community mobilization in bringing about the same. Many grass root health and community workers
have been mobilized to explain contraception methods, improved sanitation, organizing nutrition
supplement programmes, counselling pregnant women etc in various villages. India can indeed learn a
lot from its neighbouring country.

India among the BRICS

1. Common features in the BRICs countries (Brazil, Russia, India and China) include their
gigantic populations.
2. India appears to be an exception. Other countries have achieve universal or near universal
literacy in younger age groups, universal child immunization and the problem of child
undernourishment has almost disappeared BRICs nations except India.
3. Indias per capita GDP is less than 1/2 of China, 1/3rd of Brazil and 1/4th of Russia. However,
the required catching-up has to be both in terms of income and social indicators (public
services, social support and economic distribution). India, out of the 4, remains the only
country which hasnt gone through the expansion of public services.
4. China- made progress towards universal access to elementary education, health care and
social security before its market oriented reforms in 1979 (Chinas growth oriented policies
were helped by human development laid earlier). The principle of universal health coverage
has reappeared in Chinas health planning after a break in the 1980s and 90s. Nearly 95 per
cent of the people are covered by the revamped public health system.
5. Russia-Before the breakup of the Soviet Union in 1991, the country had a well developed
welfare state. However, there was a strain in social spending after the economic reforms in
1990s. The breakdown was compounded by an economic catastrophe, not unrelated to the
lethal advice of Western experts who predicted an economic miracle in a newly marketoriented Russia even as the economy kept on sinking. This prolonged crisis, before the revival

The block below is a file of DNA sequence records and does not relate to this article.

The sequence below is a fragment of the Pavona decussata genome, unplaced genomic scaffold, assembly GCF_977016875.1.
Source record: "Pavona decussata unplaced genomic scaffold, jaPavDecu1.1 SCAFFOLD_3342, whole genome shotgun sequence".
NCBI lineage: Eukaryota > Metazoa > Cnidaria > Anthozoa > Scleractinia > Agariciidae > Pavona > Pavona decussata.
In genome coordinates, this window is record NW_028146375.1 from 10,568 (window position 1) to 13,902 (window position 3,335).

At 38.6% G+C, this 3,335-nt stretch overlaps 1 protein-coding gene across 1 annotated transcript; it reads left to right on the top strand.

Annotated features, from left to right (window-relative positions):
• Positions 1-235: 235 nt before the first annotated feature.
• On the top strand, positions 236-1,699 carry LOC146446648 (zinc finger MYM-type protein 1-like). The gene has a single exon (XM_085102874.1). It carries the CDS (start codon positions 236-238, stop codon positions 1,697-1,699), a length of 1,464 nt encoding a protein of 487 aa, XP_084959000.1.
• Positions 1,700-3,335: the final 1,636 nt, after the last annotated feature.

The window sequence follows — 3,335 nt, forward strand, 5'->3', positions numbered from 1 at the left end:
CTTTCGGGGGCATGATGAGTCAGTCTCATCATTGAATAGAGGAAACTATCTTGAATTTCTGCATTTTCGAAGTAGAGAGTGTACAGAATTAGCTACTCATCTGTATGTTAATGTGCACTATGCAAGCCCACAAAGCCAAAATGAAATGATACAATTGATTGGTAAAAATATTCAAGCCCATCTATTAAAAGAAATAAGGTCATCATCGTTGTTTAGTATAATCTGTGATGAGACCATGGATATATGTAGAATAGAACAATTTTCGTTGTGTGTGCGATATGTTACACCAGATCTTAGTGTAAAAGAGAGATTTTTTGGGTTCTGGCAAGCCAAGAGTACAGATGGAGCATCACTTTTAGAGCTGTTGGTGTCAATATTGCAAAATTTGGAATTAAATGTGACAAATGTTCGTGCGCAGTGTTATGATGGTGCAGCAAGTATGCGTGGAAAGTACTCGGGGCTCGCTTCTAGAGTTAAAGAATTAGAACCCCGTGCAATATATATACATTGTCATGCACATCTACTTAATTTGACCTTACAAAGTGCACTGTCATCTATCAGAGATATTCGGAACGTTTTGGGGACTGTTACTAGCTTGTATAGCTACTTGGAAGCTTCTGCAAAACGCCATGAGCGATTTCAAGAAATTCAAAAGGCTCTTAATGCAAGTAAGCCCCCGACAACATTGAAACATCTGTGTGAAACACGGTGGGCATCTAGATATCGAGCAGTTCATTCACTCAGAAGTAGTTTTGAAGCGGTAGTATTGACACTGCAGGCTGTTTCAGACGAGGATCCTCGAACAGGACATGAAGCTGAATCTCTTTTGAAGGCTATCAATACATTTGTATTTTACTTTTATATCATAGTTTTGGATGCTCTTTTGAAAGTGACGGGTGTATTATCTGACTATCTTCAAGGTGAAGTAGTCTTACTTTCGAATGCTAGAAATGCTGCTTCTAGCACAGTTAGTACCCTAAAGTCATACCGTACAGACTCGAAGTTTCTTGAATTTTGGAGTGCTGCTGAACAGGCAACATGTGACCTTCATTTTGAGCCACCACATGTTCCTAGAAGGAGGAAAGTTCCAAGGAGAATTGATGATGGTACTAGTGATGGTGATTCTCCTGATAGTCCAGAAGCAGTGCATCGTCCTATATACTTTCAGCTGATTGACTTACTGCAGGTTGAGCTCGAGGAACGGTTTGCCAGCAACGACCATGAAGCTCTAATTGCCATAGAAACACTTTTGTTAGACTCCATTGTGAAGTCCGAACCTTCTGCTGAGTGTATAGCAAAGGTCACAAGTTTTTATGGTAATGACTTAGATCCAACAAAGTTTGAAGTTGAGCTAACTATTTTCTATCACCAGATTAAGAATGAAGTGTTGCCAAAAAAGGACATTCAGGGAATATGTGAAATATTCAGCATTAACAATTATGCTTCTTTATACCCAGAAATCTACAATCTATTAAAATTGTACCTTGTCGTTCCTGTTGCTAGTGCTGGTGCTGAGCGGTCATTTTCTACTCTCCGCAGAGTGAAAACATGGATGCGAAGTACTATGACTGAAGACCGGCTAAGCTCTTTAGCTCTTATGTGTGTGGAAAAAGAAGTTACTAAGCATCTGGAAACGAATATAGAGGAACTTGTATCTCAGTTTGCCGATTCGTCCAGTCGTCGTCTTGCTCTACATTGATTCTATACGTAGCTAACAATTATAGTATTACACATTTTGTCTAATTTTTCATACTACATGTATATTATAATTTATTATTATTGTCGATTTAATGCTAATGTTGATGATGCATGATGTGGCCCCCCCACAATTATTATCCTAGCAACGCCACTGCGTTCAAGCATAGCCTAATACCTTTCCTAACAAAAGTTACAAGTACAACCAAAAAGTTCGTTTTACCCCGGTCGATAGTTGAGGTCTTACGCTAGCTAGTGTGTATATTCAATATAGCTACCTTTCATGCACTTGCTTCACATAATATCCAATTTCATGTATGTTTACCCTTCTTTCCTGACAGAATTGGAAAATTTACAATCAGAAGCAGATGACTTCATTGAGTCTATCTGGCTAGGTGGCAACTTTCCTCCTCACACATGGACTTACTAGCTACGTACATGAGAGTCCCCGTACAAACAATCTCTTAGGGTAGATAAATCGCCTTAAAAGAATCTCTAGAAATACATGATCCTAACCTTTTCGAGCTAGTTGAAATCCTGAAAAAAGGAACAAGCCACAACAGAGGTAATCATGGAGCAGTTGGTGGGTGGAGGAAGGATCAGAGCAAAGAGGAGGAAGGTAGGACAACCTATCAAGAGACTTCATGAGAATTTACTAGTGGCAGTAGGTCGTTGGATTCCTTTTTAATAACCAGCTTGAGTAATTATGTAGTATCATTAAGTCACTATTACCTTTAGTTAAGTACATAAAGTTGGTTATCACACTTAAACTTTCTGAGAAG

in early 2000s led to a catastrophic deterioration of the social infrastructure. In the recent
years, there have been major efforts to rebuild public services.

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EurekaWow | Indian Economic Development

6. Brazil- Progressive social policies are recent in nature, which followed after rapid economic
growth. For a long time, Brazil combined rapid economic growth with repressive government,
massive inequality and endemic deprivation. However, the picture has radically changed
during the last twenty years.
GDP per capita
(2011,at 2005 PPP)
Life Expectancy (Males)
Under 5 Mortality Rate
Literacy Rate (Females),in %
Proportion of children whore
Public Expenditure on Health as
a % of GDP
Public Expenditure on
Education as a % of GDP























Case Study: Old and New Brazil

In the 1960s and 1970s, Brazil had one of the fastest growing economies, but living conditions
remained deplorably low for large sections of the economy. Over the last few decades, Brazil has
substantially changed course and adopted a more inclusive approach based on active social policies. It
has thus come out of unaimed opulence (Indiscriminate pursuit of economic expansion, without
paying attention to how it is shared or how it affects peoples lives).Social Spending in Brazil (25% of